When Jon Burstain came as a freshman to UT Austin from Iowa, he didn’t know anybody on campus.
“I originally thought everyone had a Southern accent,” said Burstain, a finance junior. “I was totally wrong.”
At many public universities, the in-state percentage of new freshmen has fallen as more out-of-state students enroll. At the University of Alabama, for example, 72 percent of incoming freshmen were classified as in-state in 2004. In 2014, only 36 percent of incoming freshmen came from Alabama, outnumbered by their out-of-state peers. At the University of South Carolina, the enrollment of in-state freshman dropped from 71 percent in 2004 to 50 percent in 2014, according to a data analysis from the Washington Post.
But at UT, the in-state student percentage has largely remained the same over the years. The top ten percent rule mandates that 90 percent of incoming freshmen must come from within the state, limiting the number of out-of-state and international students to 10 percent, UT President Gregory Fenves said.
“It’s a very high in-state percentage compared to most flagship universities,” Fenves said.
Many public universities used to accept out-of-state students to increase their geographic diversity, said George Pernsteiner, president of the State Higher Education Executive Officers association. Now, these public universities accept more out-of-state students, in part, to offset state budget cuts to university budgets, he said.
“There’s also now a financial dimension to it that is, I think, pretty pronounced in a lot of states, especially the flagship institutions,” Pernsteiner said.
UT administrators declined requests to further on this issue.
Burstain, the director of the Student Government’s Out of State and Transfer Students Agency, said he would like to see more out-of-state students accepted into UT. Since the Texas legislature has decreased state funding to “abysmal” levels for public universities, Burstain said, they should consider allowing UT to admit more out-of-state students to UT. While the state funded 47 percent of UT’s budget during the 1984-1985 academic year, the state only funded 12 percent of UT’s budget in 2013-2014 academic year.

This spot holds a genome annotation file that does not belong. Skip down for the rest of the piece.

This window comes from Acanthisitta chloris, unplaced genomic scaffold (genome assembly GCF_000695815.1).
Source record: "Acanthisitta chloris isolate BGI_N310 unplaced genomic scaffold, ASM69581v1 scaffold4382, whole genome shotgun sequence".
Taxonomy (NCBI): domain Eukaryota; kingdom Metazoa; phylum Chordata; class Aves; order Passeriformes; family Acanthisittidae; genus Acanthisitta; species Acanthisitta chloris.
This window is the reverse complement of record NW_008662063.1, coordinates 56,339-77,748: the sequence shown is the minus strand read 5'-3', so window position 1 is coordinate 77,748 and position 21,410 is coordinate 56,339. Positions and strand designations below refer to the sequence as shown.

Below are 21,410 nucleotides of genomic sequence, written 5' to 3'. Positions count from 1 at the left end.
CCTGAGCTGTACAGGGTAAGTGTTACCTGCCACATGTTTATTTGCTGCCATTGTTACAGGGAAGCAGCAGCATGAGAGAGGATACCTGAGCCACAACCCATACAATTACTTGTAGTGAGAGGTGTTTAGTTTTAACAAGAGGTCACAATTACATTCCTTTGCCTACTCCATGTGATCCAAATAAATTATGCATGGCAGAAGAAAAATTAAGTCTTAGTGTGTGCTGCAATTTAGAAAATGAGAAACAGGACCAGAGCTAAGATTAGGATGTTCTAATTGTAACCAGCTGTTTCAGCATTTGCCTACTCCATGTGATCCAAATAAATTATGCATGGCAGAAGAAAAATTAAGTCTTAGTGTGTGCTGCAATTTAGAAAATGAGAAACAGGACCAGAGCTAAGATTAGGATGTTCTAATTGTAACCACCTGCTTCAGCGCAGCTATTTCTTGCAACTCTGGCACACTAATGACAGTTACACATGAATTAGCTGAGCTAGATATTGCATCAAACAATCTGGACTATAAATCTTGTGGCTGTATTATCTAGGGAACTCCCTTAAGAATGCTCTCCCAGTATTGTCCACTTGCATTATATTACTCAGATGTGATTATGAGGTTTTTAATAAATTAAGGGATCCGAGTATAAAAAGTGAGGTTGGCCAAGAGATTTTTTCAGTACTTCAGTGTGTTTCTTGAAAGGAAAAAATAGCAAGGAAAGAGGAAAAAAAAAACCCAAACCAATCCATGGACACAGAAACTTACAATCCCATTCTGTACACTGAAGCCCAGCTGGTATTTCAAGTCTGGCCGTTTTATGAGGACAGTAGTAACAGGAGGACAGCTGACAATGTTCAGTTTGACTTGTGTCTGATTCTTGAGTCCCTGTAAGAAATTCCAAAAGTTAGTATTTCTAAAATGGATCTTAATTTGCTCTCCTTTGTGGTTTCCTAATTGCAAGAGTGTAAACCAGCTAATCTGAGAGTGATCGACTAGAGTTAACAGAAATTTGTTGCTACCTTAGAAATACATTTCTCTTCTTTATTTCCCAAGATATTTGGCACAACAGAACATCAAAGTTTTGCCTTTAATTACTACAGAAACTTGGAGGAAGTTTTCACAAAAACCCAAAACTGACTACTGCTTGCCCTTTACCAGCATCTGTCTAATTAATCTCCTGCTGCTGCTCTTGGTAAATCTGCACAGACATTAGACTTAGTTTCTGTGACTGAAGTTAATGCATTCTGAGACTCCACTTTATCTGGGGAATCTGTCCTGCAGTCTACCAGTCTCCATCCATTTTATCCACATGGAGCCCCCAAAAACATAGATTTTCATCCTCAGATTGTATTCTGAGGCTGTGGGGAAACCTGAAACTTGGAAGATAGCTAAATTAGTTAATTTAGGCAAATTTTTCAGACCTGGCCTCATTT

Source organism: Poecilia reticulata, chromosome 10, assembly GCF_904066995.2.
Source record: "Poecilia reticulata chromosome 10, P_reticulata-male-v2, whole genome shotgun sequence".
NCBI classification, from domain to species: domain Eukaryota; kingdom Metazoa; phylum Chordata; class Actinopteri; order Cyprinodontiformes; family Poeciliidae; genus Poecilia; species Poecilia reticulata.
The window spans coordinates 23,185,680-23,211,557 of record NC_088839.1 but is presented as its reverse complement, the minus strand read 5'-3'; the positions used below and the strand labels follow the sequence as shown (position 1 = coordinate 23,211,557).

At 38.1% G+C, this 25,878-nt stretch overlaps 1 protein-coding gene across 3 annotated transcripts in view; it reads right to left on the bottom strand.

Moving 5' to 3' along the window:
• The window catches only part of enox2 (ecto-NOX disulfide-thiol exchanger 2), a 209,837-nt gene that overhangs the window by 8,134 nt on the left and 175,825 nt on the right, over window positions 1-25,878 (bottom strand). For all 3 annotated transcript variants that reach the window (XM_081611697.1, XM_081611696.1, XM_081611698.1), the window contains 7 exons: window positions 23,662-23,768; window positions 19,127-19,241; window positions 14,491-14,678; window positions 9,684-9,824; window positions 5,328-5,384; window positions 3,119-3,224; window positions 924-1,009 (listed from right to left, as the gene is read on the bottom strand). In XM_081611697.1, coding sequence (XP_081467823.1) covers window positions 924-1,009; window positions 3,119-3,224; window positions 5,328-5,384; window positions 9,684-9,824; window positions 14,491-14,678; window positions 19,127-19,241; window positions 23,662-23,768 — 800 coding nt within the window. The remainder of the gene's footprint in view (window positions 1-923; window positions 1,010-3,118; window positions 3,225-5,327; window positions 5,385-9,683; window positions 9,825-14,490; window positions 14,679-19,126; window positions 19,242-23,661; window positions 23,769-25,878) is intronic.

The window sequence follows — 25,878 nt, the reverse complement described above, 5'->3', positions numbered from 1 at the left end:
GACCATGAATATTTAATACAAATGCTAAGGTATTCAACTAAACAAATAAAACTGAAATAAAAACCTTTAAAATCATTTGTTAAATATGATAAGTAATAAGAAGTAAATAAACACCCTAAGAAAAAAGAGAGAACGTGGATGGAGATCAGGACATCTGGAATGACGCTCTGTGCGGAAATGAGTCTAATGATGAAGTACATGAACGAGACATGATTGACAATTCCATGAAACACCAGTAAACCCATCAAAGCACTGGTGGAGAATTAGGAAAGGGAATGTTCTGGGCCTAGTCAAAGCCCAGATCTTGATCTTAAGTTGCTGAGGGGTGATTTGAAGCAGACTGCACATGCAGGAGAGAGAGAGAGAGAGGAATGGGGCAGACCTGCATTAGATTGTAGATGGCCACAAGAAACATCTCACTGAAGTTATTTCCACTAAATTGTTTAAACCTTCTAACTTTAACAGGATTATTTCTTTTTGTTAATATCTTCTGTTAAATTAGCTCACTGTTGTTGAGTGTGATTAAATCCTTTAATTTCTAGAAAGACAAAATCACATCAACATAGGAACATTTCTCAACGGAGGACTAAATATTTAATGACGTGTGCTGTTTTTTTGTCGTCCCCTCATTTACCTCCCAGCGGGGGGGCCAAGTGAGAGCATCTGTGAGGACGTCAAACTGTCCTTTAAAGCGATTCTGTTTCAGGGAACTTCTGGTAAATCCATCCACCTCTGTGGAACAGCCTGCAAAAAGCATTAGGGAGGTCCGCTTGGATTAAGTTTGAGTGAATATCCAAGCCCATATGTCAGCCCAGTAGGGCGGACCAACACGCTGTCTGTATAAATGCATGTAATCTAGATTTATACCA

“You add quite a bit of diversity and an eclectic array of ideas from different regions in the Untied States,” Burstain said.
However, Shawn Killian, aerospace engineering junior from Chicago, said the University does not need nor necessarily should take more out-of-state students.
“I kind of like the fact that there aren’t too many people [from out of state],” Killian said. “I really get to let myself learn what it means to be a Texan.”
Former chancellor of the University of California, Berkeley Robert Birgeneau said accepting more out-of-state and international students hasn’t displaced in-state students and has helped to replace lost money from state budget cuts at the university.
“These are add-on students,” Birgeneau said. “[They] have not displaced Californians. Out-of-state students provide the funds that enable us to provide financial aid to middle-class Californians.”
Education professor Beth Bukoski said if UT were to take more out-of-state students, the University would need to consider how it would remain true to its founding as public institution to serve Texans.
“What that number [of out-of-state students] should be, I don’t know,” Bukoski said. “If they desire to enter more out-of-state students, they need to think about how this is fulfilling our mission.”